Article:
“The evidence is mounting that there was a concerted effort to overturn the results of the election in so many different ways. And there’s, in my view, a lot of information that President Trump knew about it — and more,” Sen. Mazie Hirono (D-Hawaii) said Thursday.
Until now, Washington has viewed the decision on a criminal referral against Trump as a major pivot point in the Jan. 6 probe. But select panel members are now saying there may not be a need for one, given how much detail they’ve outlined in the public record so far. Which leaves the onus increasingly on Attorney General Merrick Garland, as Democrats worry about their own foothold in Congress and Trump openly weighs another run in 2024.
Rep. Adam Schiff (D-Calif.), a member of the select panel, said he’s concerned that DOJ has not yet taken potential crimes by Trump and his network seriously enough. The lack of overt signs that Trump is being investigated suggests that the department has not yet moved, he observed.
“If the Justice Department believes there is evidence of a crime involving anyone, including the former president, they should be investigating it,” Schiff said.
He’s airing a pervasive Democratic fear: if DOJ doesn’t act against Trump, there will ultimately be no consequences for a scheme that threatened the peaceful transfer of power. While the former president is facing a separate investigation by New York’s attorney general into his finances and a county prosecutor probing his pressure on Georgia secretary of state Brad Raffensperger to pursue baseless claims of voter fraud, a federal Jan. 6-related investigation touching Trump would be a national conflagration.
It’s a fire that some senior Democrats aren’t quite clamoring to stoke.
“I’m not worried about that,” Senate Judiciary Chair Dick Durbin (D-Ill.) said when asked if the Jan. 6 panel’s finding should speed up Garland’s pace. “I don’t know where [DOJ is]. I haven’t asked them, officially or unofficially.”
Rep. Bennie Thompson (D-Miss.), the select committee’s chair, took a similar hands-off approach.
“At the end of the day, we’re not a criminal entity, so we can only say what we found and we believe,” Thompson said. “And obviously, if another agency wants to take it up based on that evidence, it’s up to them.”
Whether DOJ is investigating potential crimes by Trump or his inner circle has remained an elusive and consequential question. The Justice Department has arrested and charged nearly 800 people who joined the mob attack on the Capitol, alleging crimes ranging from simple trespassing to seditious conspiracy, police assault and obstruction — the same crime the select committee says Trump may have committed.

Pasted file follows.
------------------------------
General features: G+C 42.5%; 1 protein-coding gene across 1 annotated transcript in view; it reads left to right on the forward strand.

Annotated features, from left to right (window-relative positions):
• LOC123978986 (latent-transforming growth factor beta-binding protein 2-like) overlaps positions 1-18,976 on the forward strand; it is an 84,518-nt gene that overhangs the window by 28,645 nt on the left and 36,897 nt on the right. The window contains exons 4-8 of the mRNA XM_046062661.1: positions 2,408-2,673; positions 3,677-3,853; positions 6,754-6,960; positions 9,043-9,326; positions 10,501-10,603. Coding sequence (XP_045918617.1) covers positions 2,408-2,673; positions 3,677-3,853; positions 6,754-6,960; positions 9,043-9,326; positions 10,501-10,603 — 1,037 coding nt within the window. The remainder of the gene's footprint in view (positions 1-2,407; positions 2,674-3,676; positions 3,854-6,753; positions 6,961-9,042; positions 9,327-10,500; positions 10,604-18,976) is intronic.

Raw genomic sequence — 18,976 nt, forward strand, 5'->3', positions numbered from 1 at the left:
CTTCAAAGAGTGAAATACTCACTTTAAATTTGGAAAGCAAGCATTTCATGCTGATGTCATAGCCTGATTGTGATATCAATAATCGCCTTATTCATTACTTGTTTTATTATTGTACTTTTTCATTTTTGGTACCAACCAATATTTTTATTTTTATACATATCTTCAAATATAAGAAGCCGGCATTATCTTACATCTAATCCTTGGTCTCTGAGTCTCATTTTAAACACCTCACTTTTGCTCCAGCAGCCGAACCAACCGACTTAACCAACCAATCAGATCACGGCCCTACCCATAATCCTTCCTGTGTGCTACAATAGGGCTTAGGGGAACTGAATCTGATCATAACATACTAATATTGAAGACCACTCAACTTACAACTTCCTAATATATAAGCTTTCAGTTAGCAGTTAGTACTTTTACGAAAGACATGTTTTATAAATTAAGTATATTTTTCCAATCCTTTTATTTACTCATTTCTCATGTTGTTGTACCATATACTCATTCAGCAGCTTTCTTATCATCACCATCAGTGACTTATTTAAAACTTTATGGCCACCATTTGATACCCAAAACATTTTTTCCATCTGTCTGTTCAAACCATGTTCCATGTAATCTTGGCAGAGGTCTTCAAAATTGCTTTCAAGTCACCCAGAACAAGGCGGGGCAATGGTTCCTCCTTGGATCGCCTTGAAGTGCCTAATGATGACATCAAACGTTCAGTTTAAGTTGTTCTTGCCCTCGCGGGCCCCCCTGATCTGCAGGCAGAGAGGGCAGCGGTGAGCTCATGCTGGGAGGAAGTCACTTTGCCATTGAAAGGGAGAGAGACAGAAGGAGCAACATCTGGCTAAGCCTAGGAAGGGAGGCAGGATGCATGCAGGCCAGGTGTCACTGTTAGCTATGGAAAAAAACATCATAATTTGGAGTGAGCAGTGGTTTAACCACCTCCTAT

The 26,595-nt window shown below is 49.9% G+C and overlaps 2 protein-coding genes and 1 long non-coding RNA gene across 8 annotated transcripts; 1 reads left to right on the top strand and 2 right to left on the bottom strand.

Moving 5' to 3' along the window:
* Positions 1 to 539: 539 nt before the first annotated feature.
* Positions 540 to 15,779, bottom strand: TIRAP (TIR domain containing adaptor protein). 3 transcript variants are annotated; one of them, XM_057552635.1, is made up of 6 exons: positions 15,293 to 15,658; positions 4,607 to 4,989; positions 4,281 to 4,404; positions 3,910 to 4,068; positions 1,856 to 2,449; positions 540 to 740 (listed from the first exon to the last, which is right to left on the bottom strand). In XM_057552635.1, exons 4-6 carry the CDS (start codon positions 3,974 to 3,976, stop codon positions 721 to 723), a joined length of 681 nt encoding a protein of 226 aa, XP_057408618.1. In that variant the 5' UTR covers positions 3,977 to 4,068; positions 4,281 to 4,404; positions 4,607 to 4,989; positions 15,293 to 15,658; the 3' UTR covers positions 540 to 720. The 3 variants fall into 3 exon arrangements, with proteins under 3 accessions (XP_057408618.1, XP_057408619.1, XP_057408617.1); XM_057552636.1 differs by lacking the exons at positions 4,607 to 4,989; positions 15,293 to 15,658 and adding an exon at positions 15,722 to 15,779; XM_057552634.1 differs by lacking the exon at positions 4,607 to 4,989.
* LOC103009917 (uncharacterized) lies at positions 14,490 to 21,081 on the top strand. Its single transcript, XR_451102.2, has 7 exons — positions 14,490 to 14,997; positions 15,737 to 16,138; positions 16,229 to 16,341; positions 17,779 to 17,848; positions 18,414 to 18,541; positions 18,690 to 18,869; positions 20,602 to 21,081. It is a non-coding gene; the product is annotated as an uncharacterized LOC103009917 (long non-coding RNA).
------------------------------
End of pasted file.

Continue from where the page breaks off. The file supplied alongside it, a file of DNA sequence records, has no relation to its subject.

But there are some indications that DOJ’s Jan. 6 investigation, which it describes as the most complex in U.S. history, has brushed up against Trump-world. For example, several members of the Oath Keepers charged with breaching the Capitol also served on a security detail for Trump ally Roger Stone. Prosecutors have also been investigating a group run by Trump ally Sidney Powell, an attorney who encouraged Trump to seize voting machines in service of his bid to reverse the election.
In November, the department indicted former Trump adviser Steve Bannon for contempt of Congress after he failed to comply with a subpoena from the select committee. The panel also referred Trump’s former chief of staff Mark Meadows for contempt prosecution in December, but it’s unclear whether DOJ is investigating the matter.
Other Democrats in the House and Senate were emboldened by Tuesday’s voluminous release of evidence by the select committee, saying it created a moral imperative for DOJ to take action.
“Criminal prosecutions are appropriate. No question,” said Rep. David Cicilline (D-R.I.), who served as a manager during Trump’s second impeachment trial for the Jan. 6 insurrection, though he emphasized the independence of the department.
“My reaction? What took you so long?” said Rep. Gerry Connolly (D-Va.) of the conclusion that Trump likely violated the law. “Donald Trump needs to be held accountable for what appear to be crimes.”
Hirono, a Judiciary Committee member, said she wanted the Justice Department to take action, and if it were referred to the department, they need to “decide one way or the other whether they’re going to investigate or whatever they’re going to do.”
Though much of the attention on the select committee in recent months has centered on whether they will formally refer Trump or others in his orbit for criminal prosecution, committee members made clear their decision is more symbolic than substantive.
“The Justice Department doesn’t have a requirement to wait for Congress. Historically, it doesn’t wait for Congress and I don’t think it should wait for Congress here,” Schiff said.
He added that a criminal referral could even backfire. “Congress has to be careful not to play into any narrative that a prosecution that the Justice Department would bring is politically motivated,” he said.
Other panel members emphasized that their goal was not to make criminal recommendations anyway, but rather to propose policies intended to prevent future abuses of the electoral process and close loopholes that allowed Trump to perpetuate false claims that he could reverse the election results on Jan. 6.
“It’s not the purpose of our committee to pursue criminal acts,” said Rep. Elaine Luria (D-Va.), a select committee member. “As we’ve said, if something comes to our attention, we’ll refer that information to the Department of Justice appropriately.”
Marianne LeVine and Burgess Everett contributed to this report